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A Fall Checkup

Patricia George | September 2016

    This fall as lessons begin with new and returning students, there are several basic items to check to ensure a productive year. First check each student’s flute. This includes checking the condition and fitting of the cork, the placement of the cork in the headjoint, the alignment of the three parts of the flute, the sealing of the pads, and condition of the felts.

    Depending upon the climate in which you teach, the cork may need to be replaced as often as every six months to every few years. The fit of the cork is very important to the ring in the sound and the pitch of the flute. Since the headjoint is tapered (gets smaller) towards the crown end, the cork should be fitted with the same taper. The flutist should be able to make small adjustments to the placement of the cork, so the cork should not be waxed into place. A well-fitted cork should be dropped in from the tenon end of the headjoint and find repose with the plated end of the stem assembly in the center of the embouchure hole.

Placement of the Cork
    Use the line on the flute cleaning rod to position the cork. The line should be in the center of the embouchure hole. However, you may find that moving it a quarter turn in either direction will improve the intonation and response of the flute. This is true for the piccolo too.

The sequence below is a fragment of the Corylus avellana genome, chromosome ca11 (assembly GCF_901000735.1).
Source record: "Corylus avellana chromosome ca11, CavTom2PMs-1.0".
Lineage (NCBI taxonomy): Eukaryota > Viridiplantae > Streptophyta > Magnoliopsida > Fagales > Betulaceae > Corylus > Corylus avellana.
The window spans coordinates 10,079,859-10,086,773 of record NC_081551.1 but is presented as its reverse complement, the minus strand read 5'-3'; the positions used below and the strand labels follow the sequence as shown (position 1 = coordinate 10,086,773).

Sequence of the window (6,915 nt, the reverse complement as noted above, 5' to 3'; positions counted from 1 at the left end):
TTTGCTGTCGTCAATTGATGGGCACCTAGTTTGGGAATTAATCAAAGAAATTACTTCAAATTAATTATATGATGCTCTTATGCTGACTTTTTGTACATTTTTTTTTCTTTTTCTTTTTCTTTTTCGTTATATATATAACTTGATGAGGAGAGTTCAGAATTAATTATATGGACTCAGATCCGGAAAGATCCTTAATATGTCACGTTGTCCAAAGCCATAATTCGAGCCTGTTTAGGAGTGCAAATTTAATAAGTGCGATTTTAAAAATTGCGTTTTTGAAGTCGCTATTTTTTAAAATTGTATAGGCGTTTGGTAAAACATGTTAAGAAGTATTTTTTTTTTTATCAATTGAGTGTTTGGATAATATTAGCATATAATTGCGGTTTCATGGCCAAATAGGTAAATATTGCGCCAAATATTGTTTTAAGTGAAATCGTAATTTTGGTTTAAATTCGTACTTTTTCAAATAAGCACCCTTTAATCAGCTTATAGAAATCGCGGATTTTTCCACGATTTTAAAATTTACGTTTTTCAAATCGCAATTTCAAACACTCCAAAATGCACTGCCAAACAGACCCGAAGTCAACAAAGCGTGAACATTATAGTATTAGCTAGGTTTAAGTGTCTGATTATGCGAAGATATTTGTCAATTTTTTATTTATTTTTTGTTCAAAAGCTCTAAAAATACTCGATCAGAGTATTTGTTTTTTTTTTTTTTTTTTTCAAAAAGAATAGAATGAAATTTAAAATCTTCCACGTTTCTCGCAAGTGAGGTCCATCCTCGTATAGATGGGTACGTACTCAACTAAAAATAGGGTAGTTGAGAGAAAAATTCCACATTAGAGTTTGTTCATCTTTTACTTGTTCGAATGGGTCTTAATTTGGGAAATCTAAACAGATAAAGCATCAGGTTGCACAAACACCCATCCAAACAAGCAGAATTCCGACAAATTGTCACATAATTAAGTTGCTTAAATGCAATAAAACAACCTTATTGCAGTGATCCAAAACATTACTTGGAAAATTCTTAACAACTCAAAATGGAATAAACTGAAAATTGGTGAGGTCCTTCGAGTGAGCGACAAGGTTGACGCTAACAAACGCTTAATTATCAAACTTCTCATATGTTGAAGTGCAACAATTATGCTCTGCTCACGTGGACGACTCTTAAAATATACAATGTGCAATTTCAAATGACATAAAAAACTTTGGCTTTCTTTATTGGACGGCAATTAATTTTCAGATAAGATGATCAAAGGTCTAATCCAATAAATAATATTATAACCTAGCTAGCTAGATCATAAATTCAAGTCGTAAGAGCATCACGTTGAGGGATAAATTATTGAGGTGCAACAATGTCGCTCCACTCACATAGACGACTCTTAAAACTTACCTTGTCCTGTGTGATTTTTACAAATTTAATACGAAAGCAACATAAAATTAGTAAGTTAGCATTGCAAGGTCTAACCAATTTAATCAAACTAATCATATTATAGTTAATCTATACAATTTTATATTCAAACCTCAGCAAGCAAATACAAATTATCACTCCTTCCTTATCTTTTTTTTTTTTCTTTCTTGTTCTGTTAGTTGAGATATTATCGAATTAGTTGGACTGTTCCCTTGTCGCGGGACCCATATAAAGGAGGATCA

Wash the Headjoint
    If you feel comfortable removing the cork/stem assembly, wash the headjoint. I prefer Dawn dishwashing liquid because it takes the grime and stickiness off quickly. I usually wash my headjoint weekly. I like the sound better and the feeling of it staying anchored in my chin because it is not greasy. I wash the headjoint more often if I have been sick. 

Alignment of the Flute
    Check the tenons to be sure they are round and have no dents. Clean the tenons and the tenon boxes with rubbing alcohol to be sure they are clean and grime free. Do not get any alcohol on the pads. Give students a gentle reminder to carefully align the tenon and box straight on (not at an angle) before assembly as this will help the tenons stay round.
    Through a lot of experimentation I have found that the headjoint works best when the embouchure hole is level and pointing up to the ceiling. However, it is easier to play when the embouchure hole is pointed back towards the lips. There are two problems with this alignment: pitch and the lack of the higher harmonics in the tone. Flutists enjoy playing in this position because it is easier. Playing with the embouchure hole level means that the flutist must be in good shape and practice embouchure flexibility and strength exercises daily. I think this is a small price to pay for better intonation and a ringing sound.
    To play fast it is better to have the keys of the flute level just like the embouchure hole. This means when the finger is lifted, gravity helps put the finger and key down. If the keys are rolled back towards the flutist, the flutist will have to do all the work of lifting and lowering the fingers. With the keys level, flutists gain a nanosecond here and there which can make technique seem easy and fluid.